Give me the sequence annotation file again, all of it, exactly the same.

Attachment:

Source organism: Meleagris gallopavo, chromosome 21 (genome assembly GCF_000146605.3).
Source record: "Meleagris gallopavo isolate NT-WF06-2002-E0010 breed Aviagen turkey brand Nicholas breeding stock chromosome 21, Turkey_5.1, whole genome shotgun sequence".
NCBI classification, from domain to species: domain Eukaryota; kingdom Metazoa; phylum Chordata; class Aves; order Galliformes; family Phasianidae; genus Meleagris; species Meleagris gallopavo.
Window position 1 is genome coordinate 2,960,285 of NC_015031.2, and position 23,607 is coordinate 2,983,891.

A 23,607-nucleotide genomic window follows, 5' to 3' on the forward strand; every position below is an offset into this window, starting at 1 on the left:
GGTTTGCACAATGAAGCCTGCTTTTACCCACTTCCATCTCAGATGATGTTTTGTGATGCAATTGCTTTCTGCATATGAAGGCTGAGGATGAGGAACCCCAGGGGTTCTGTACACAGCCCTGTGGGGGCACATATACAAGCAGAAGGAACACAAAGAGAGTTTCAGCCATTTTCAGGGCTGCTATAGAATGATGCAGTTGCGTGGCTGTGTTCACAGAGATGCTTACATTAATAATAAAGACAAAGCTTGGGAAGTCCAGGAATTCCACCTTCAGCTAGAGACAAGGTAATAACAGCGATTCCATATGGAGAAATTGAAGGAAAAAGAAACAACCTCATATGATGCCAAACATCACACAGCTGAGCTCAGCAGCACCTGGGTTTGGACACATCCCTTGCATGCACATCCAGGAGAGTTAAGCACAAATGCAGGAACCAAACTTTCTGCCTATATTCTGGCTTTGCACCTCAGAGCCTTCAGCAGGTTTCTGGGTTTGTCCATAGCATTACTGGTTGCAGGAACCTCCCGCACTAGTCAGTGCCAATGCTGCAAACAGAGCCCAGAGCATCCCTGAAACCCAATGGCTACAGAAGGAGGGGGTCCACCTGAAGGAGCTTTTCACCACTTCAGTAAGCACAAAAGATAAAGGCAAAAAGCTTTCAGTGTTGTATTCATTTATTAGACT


Source organism: Meleagris gallopavo, chromosome 21 (genome assembly GCF_000146605.3).
Source record: "Meleagris gallopavo isolate NT-WF06-2002-E0010 breed Aviagen turkey brand Nicholas breeding stock chromosome 21, Turkey_5.1, whole genome shotgun sequence".
NCBI classification, from domain to species: domain Eukaryota; kingdom Metazoa; phylum Chordata; class Aves; order Galliformes; family Phasianidae; genus Meleagris; species Meleagris gallopavo.
Window position 1 is genome coordinate 2,960,285 of NC_015031.2, and position 23,607 is coordinate 2,983,891.

A 23,607-nucleotide genomic window follows, 5' to 3' on the forward strand; every position below is an offset into this window, starting at 1 on the left:
GGTTTGCACAATGAAGCCTGCTTTTACCCACTTCCATCTCAGATGATGTTTTGTGATGCAATTGCTTTCTGCATATGAAGGCTGAGGATGAGGAACCCCAGGGGTTCTGTACACAGCCCTGTGGGGGCACATATACAAGCAGAAGGAACACAAAGAGAGTTTCAGCCATTTTCAGGGCTGCTATAGAATGATGCAGTTGCGTGGCTGTGTTCACAGAGATGCTTACATTAATAATAAAGACAAAGCTTGGGAAGTCCAGGAATTCCACCTTCAGCTAGAGACAAGGTAATAACAGCGATTCCATATGGAGAAATTGAAGGAAAAAGAAACAACCTCATATGATGCCAAACATCACACAGCTGAGCTCAGCAGCACCTGGGTTTGGACACATCCCTTGCATGCACATCCAGGAGAGTTAAGCACAAATGCAGGAACCAAACTTTCTGCCTATATTCTGGCTTTGCACCTCAGAGCCTTCAGCAGGTTTCTGGGTTTGTCCATAGCATTACTGGTTGCAGGAACCTCCCGCACTAGTCAGTGCCAATGCTGCAAACAGAGCCCAGAGCATCCCTGAAACCCAATGGCTACAGAAGGAGGGGGTCCACCTGAAGGAGCTTTTCACCACTTCAGTAAGCACAAAAGATAAAGGCAAAAAGCTTTCAGTGTTGTATTCATTTATTAGACT